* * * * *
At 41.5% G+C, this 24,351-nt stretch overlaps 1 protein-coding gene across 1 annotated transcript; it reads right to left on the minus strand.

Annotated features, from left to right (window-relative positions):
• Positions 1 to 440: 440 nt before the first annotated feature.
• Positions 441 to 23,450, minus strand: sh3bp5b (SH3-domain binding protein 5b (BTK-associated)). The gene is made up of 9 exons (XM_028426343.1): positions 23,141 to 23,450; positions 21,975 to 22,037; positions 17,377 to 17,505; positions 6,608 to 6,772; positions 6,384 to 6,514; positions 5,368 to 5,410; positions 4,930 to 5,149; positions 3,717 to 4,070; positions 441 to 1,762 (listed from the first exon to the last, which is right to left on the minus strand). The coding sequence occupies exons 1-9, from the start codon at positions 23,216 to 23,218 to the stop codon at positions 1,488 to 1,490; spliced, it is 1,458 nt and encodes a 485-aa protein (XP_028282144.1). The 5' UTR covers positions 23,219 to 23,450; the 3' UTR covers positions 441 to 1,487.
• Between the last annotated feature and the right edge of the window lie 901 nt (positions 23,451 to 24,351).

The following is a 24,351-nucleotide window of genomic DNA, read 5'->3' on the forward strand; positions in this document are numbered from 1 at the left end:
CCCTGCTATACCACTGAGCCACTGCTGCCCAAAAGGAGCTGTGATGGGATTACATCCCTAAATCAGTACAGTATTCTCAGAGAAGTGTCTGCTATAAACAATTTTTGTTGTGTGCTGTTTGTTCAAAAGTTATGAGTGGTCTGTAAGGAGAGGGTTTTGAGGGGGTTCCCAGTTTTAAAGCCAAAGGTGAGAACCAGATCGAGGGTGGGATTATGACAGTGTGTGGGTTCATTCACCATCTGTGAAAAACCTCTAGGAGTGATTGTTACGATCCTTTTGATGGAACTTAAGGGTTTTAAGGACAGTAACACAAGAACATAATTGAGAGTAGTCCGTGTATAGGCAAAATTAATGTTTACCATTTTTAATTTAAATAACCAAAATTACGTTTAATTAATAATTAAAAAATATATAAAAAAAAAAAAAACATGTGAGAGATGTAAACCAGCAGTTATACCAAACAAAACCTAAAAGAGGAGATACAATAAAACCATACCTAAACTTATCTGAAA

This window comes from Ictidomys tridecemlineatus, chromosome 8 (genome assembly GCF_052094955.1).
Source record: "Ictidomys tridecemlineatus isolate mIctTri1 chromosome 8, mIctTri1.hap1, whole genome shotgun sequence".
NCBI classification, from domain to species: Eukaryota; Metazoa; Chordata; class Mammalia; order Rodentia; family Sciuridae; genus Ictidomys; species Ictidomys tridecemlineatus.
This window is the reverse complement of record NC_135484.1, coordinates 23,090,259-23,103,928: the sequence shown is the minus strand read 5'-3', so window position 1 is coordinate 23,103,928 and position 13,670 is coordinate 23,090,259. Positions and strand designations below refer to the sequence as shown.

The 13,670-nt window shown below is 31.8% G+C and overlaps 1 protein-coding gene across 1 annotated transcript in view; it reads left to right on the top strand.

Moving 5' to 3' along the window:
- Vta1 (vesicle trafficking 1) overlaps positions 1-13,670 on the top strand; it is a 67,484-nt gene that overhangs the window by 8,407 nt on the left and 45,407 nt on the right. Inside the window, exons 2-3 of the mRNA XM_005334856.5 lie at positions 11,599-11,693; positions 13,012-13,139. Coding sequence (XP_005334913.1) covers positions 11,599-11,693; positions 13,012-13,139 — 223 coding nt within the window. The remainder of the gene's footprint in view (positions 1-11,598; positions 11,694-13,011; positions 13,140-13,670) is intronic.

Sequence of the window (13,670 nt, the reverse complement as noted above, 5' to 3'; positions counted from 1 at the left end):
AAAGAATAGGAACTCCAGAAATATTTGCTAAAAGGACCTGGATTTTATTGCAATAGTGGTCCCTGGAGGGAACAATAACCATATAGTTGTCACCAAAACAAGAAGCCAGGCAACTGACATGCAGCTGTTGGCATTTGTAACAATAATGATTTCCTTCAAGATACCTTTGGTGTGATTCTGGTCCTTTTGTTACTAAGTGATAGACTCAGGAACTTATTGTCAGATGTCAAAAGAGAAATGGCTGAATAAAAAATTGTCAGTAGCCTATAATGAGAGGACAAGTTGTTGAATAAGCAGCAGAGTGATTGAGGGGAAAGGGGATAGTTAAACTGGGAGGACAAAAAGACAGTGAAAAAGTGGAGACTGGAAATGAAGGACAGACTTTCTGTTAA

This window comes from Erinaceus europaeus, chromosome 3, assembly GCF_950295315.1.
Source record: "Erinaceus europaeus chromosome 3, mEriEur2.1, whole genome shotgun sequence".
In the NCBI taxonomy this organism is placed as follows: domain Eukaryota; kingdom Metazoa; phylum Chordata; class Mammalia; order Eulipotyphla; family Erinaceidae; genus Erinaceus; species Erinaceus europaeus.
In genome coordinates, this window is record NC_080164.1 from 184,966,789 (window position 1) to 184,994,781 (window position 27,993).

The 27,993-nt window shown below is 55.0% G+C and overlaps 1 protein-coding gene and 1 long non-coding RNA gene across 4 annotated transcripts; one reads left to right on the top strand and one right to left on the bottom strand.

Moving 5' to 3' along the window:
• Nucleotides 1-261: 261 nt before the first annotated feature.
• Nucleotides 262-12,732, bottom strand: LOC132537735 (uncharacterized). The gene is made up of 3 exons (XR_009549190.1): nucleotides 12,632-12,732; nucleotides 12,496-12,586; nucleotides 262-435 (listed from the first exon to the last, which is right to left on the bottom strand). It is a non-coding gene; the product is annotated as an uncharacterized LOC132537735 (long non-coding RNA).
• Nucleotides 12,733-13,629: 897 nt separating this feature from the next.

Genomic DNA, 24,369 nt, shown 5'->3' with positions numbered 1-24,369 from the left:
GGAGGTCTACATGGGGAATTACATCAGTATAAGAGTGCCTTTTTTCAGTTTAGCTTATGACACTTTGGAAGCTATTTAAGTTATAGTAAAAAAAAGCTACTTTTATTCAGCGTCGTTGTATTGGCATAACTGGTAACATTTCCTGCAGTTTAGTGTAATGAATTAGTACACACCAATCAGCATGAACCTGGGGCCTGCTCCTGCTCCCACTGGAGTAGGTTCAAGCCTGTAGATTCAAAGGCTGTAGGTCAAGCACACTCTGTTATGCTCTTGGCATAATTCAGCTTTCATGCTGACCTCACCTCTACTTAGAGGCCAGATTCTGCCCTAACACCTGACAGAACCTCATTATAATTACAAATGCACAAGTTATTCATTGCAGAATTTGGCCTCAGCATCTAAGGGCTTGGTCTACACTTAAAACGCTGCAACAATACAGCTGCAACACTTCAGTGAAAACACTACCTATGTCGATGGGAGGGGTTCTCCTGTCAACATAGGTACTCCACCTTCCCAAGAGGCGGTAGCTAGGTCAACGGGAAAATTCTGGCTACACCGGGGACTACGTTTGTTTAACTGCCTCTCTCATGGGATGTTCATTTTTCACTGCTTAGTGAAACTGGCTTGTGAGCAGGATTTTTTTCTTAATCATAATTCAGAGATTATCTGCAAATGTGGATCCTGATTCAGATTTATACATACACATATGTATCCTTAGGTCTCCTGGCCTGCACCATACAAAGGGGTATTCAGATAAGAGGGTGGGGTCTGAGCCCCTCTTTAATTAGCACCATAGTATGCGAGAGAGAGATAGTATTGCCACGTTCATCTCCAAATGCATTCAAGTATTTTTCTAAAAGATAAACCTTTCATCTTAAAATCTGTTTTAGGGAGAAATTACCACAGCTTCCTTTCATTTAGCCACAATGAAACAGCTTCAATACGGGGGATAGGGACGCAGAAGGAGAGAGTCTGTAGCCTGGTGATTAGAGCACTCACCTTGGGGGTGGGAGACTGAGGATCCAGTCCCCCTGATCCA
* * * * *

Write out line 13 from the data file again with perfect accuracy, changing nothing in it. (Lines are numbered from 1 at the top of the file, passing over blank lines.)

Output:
Moving 5' to 3' along the window: